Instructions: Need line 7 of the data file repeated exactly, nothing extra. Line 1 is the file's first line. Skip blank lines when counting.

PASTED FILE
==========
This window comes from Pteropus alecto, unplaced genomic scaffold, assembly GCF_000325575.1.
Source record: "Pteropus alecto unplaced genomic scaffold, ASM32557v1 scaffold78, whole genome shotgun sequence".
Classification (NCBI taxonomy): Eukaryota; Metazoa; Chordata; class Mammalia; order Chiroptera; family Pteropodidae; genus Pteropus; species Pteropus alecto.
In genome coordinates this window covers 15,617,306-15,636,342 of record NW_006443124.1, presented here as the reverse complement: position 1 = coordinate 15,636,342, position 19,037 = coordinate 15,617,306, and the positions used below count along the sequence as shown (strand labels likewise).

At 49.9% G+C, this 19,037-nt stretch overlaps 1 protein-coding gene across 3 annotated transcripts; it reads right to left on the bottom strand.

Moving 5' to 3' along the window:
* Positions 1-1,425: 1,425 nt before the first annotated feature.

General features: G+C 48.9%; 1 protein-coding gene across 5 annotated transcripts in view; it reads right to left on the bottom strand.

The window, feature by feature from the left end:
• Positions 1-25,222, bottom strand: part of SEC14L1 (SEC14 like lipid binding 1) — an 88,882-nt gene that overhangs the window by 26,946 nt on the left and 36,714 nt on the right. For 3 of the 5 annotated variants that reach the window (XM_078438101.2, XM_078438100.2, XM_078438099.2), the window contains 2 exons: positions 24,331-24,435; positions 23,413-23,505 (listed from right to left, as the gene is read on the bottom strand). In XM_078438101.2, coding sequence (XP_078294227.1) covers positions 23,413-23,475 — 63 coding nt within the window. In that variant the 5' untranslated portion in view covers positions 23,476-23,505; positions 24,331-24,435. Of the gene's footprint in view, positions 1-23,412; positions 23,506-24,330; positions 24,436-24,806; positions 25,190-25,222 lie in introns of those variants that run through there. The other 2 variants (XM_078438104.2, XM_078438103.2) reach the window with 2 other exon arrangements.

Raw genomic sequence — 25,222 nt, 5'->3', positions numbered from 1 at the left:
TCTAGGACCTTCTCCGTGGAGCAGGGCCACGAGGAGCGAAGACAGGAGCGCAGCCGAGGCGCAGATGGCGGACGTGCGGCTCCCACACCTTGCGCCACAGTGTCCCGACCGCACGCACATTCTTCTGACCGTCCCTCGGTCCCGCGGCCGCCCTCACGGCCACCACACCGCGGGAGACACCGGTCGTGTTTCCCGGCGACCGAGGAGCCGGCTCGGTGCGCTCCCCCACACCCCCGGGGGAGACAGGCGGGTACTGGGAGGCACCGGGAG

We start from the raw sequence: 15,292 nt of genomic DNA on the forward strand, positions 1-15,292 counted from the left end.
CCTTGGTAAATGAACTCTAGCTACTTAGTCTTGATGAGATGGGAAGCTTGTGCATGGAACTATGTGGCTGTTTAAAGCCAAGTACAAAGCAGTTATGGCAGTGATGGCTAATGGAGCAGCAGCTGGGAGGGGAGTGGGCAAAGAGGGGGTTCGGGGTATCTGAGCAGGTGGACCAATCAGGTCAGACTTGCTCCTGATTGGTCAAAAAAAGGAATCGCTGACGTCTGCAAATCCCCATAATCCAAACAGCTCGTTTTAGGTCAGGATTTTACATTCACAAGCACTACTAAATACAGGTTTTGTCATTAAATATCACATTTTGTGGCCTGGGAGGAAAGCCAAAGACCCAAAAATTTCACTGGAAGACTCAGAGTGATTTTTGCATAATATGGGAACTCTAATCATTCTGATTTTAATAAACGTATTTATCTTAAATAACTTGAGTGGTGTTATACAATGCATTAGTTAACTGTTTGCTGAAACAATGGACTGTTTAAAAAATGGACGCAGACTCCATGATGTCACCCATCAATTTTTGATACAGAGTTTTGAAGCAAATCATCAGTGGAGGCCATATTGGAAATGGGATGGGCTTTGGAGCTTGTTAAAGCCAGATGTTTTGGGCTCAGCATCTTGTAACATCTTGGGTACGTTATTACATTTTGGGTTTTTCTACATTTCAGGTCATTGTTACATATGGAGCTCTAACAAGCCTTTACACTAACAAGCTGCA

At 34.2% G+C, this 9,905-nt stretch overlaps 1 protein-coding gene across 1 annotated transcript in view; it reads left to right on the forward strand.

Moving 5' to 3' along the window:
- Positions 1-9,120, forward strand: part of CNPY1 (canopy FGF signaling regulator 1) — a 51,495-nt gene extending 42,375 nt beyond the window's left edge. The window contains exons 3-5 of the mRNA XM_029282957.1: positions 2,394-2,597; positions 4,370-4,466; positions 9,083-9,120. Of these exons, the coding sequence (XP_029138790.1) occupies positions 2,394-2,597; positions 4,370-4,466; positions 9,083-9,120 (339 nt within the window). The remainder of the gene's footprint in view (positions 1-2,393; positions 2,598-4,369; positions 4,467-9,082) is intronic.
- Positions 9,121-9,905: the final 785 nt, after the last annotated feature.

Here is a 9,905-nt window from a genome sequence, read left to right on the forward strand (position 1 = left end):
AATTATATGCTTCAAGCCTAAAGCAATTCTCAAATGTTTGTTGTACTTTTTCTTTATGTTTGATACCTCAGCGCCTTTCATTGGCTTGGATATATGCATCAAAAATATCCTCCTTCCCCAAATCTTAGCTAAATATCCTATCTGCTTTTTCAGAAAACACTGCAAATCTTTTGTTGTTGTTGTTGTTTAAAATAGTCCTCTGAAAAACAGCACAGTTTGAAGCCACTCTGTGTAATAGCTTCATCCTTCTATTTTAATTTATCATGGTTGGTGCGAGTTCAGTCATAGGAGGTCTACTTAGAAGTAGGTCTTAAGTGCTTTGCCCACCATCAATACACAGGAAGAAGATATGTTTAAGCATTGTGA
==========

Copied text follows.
* Positions 1-1,425: 1,425 nt before the first annotated feature.